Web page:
While a student at university, I remember my political science professor telling us about Indira Gandhi: “She never drops anyone like a hot potato. But like a cat playing with a mouse, she lets them down gently. So that should she ever need them again, she can pick them up once more without fuss or resentment and give them a new lease of life and they will be forever grateful for that second birth.’’
The cash-for-cement scam had then just broken and former chief minister AR Antulay was under pressure to resign. Although the scheme had been named after Indira Gandhi, she said little about the scam but did not come to Antulay’s rescue. However, he was quietly rehabilitated in other ways even before being exonerated by the courts and continued to be a loyal Congressman till the end.
Having recently read former Union external affairs minister Natwar Singh’s One life is not enough (Singh has been a Nehru-Gandhi loyalist all his life, his grouse is understandable), I realised that the one thing that Sonia Gandhi probably did not pick up from her mother-in-law was this art of playing cat and mouse with her victims. She abandoned Singh to the elements even without giving him the benefit of the doubt and that is also, perhaps, former Union environment minister Jayanthi Natrajan’s grouse against Rahul Gandhi today.
But closer home, there seems to be an exception to this rule of hasty abandonment — that of Ashok Chavan. I am by no means endorsing corruption but I believe that Chavan was in the wrong place at the wrong time when the scam broke and he was unduly crucified by his party for something he may not have done. Chavan was dropped by his party, perhaps rightly, far quicker than the BJP was willing to abandon former Karnataka CM BS Yeddyurappa for graver acts of commission but most of us at that time conveniently forgot that Chavan was the revenue minister and not the CM when he made those damning notations on the file.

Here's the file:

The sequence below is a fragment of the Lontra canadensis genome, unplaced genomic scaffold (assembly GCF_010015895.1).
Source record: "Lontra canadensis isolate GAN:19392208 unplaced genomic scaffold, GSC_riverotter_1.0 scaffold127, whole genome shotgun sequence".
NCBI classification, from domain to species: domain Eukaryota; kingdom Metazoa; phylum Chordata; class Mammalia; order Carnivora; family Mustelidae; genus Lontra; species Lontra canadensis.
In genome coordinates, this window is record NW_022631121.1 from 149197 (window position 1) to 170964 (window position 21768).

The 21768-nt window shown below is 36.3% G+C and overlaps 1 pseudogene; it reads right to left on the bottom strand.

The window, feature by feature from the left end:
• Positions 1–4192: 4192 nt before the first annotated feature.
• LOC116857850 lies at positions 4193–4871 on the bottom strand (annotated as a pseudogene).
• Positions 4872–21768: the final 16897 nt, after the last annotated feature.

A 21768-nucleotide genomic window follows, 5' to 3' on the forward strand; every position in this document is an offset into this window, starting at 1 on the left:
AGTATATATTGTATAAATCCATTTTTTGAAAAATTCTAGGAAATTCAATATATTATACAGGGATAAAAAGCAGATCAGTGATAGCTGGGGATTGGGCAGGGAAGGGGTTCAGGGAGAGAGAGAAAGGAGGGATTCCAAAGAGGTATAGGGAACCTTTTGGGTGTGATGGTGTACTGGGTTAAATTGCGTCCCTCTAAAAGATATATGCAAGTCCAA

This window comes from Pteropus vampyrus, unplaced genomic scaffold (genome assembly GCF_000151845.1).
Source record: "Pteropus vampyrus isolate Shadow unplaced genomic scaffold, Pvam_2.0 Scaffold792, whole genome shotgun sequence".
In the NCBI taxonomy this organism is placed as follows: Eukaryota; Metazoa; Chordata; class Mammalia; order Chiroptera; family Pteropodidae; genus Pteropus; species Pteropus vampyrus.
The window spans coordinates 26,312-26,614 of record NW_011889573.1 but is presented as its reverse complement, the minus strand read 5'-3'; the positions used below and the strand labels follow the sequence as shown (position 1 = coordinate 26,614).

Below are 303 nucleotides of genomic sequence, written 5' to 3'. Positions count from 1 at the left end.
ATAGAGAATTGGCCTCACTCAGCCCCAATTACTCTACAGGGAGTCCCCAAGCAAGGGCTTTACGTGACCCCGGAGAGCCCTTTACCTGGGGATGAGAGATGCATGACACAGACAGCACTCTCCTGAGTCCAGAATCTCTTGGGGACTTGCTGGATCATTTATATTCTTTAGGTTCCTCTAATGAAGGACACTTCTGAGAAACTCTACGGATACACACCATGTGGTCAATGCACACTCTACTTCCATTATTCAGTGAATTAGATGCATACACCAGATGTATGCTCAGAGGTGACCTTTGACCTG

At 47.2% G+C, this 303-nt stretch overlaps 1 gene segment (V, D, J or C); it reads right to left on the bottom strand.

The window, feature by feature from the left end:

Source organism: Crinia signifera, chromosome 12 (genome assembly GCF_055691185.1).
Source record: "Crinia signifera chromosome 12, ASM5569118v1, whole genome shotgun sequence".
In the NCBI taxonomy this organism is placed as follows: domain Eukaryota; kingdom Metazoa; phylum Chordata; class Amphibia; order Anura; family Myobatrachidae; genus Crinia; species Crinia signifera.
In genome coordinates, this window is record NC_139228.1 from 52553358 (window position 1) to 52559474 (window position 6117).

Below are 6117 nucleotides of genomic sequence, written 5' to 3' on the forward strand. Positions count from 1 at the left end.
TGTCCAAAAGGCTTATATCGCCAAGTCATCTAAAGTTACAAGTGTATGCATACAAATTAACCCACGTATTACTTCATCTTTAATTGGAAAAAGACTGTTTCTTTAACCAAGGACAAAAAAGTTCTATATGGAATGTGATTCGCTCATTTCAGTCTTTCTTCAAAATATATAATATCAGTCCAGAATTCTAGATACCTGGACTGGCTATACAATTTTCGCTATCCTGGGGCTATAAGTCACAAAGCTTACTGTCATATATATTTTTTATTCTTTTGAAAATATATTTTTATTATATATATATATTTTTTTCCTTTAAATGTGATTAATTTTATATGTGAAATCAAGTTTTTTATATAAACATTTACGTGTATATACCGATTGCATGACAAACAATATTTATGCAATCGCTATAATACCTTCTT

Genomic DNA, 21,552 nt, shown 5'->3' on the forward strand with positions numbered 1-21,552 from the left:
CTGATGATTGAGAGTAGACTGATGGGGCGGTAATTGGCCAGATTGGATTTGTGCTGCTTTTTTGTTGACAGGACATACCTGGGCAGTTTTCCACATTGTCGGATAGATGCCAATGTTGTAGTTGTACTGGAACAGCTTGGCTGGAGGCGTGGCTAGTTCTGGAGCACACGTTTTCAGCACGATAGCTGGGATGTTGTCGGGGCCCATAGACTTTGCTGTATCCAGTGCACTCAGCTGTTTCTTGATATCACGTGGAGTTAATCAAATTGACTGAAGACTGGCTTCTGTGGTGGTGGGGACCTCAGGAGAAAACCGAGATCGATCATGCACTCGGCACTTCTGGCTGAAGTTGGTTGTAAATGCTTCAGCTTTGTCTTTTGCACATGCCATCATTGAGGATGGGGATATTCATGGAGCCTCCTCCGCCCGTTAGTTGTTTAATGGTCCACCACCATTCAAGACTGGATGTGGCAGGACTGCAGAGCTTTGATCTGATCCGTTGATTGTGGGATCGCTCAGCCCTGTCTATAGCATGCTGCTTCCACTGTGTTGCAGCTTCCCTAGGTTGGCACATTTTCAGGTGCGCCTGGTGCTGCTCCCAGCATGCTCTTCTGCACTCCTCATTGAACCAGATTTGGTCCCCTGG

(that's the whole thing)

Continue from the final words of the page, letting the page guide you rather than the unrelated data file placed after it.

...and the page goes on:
Two CMs were in office before him and they could easily have overturned his ruling if they wanted to or if they had believed it was wrong — but they didn’t. Moreover, no one bothered to probe if the Adarsh land belonged to the Army. If it belonged to the Maharashtra government, as it was later established, was there something wrong in seeking civilian accommodation in the building?
But even if the land belonged to the Army, most of us failed to note that the beneficiaries among Chavan’s relatives were ex-armed forces personnel and that they returned those flats, which they paid for with their own money, soon after. Moreover, the inquiry panel set up to probe the scam did establish that there had been no quid pro quo in the allotment of those flats to Chavan’s relatives.
But there has clearly been a rethink in the Congress vis-à-vis Chavan for he is the one who saved their bacon during the Lok Sabha polls. Had Chavan not won from Nanded and helped Rajiv Satav win from Parbhani, the Congress would have gone for a duck in those polls.
Now as he emerges as the front runner for the job of state Congress president, I believe the Congress may have finally found the right man for the right job at the right time. Chavan is aggressive without being offensive when fellow contender Narayan Rane is more bullish than effective. He is not indifferent to his party’s fortunes or resentful about how little the party seems to have done for him as Nitin Raut seems to be. And he is not immature or wishy-washy as, perhaps, Harshvardhan Patil could be. And he knows Maharashtra, unlike his successor Prithviraj Chavan. Moreover, he is a robust campaigner unlike past president Manikrao Thakre.
Clearly, under the circumstances, the Congress could do no better than Ashok Chavan — unless the party has a death wish and wishes to shoot itself in the foot again!